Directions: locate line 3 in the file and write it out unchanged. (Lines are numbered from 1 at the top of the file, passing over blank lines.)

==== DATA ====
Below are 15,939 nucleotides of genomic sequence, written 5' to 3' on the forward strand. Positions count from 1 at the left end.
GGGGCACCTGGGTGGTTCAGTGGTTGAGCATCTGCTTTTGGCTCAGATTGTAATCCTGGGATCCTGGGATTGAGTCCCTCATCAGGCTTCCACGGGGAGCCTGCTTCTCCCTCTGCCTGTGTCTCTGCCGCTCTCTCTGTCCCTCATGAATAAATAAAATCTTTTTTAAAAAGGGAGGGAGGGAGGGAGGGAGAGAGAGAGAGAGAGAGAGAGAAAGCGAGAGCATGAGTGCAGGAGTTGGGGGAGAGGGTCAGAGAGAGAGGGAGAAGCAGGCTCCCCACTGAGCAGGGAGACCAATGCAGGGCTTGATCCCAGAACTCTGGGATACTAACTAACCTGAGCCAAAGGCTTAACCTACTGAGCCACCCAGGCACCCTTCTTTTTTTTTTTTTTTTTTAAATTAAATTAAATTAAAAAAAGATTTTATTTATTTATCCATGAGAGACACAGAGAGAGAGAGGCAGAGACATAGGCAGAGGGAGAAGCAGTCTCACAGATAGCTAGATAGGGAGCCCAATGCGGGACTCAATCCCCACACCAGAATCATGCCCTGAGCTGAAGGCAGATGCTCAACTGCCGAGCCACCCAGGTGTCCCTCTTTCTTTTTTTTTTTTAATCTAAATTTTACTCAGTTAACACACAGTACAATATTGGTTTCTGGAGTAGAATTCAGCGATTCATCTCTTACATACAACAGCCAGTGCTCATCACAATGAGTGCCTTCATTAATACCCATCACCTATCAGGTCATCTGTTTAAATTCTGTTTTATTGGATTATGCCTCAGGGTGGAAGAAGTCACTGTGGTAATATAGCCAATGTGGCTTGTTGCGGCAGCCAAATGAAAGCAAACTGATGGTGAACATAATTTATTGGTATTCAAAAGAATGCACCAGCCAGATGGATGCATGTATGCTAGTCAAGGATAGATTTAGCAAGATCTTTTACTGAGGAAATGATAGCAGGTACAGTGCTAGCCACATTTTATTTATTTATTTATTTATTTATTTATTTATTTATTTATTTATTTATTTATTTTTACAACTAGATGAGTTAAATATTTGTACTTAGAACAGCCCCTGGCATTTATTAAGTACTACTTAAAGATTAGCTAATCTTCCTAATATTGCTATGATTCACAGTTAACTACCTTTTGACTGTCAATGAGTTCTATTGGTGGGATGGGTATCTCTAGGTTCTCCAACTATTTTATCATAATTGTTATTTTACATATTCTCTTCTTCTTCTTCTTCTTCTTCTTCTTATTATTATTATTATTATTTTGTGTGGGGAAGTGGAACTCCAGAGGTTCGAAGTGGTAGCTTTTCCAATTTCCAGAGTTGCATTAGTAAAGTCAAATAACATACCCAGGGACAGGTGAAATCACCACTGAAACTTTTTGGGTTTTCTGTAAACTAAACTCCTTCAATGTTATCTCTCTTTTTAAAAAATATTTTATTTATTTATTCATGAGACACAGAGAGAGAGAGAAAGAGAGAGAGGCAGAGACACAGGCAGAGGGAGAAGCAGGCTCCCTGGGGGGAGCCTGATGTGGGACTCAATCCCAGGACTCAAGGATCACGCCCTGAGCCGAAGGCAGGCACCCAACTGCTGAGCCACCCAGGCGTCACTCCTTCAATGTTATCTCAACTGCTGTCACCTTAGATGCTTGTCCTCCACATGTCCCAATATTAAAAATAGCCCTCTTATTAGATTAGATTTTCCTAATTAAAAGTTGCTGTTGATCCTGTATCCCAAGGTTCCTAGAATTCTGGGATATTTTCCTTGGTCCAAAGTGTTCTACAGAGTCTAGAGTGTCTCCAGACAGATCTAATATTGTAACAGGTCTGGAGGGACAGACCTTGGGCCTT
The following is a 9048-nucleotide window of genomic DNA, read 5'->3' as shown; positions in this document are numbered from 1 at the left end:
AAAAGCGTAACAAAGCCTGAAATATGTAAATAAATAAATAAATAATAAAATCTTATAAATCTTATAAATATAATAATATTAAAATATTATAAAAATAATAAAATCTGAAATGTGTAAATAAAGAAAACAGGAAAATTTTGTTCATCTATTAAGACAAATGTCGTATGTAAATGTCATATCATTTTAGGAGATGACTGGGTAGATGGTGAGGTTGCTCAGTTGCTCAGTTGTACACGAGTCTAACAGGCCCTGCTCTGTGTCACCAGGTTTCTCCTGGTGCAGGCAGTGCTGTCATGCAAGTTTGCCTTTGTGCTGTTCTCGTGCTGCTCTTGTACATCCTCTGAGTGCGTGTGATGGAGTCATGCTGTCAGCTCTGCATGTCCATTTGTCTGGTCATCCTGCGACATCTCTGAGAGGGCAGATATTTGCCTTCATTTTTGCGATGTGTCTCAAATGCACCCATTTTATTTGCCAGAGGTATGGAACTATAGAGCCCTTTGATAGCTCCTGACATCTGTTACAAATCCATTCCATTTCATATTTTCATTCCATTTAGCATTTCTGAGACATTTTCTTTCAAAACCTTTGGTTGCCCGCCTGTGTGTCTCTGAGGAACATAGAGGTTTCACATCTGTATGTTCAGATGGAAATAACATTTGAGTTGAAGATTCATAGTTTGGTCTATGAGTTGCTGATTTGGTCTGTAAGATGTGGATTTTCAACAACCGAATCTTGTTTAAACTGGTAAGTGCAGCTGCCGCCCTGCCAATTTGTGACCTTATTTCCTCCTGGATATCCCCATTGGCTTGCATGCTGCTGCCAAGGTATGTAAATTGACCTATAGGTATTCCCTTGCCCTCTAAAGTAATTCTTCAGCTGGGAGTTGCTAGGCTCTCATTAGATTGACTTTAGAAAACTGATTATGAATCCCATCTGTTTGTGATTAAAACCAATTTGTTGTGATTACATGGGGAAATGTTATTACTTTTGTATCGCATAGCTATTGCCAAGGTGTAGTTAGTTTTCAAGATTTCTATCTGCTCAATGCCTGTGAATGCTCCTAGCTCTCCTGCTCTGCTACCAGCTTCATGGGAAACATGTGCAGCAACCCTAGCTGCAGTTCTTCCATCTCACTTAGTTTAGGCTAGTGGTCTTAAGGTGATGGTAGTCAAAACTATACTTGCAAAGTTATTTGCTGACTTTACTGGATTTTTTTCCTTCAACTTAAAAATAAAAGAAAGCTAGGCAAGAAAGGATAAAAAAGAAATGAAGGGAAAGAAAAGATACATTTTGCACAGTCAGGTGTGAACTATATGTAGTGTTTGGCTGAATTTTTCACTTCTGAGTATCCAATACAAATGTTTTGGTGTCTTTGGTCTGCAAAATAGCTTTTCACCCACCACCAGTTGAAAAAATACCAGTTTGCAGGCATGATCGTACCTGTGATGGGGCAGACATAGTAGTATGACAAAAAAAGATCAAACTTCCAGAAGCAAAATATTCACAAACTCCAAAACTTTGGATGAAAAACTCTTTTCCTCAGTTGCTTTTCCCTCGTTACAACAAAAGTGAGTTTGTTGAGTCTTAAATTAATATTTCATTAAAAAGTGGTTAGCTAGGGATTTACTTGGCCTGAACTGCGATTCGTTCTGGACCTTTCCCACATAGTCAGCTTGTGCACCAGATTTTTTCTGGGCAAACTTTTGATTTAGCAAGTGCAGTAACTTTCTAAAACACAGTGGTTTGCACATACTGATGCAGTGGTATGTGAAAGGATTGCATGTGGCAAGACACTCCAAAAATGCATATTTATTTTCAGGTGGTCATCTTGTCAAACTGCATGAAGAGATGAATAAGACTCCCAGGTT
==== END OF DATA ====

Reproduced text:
The following is a 9048-nucleotide window of genomic DNA, read 5'->3' as shown; positions in this document are numbered from 1 at the left end: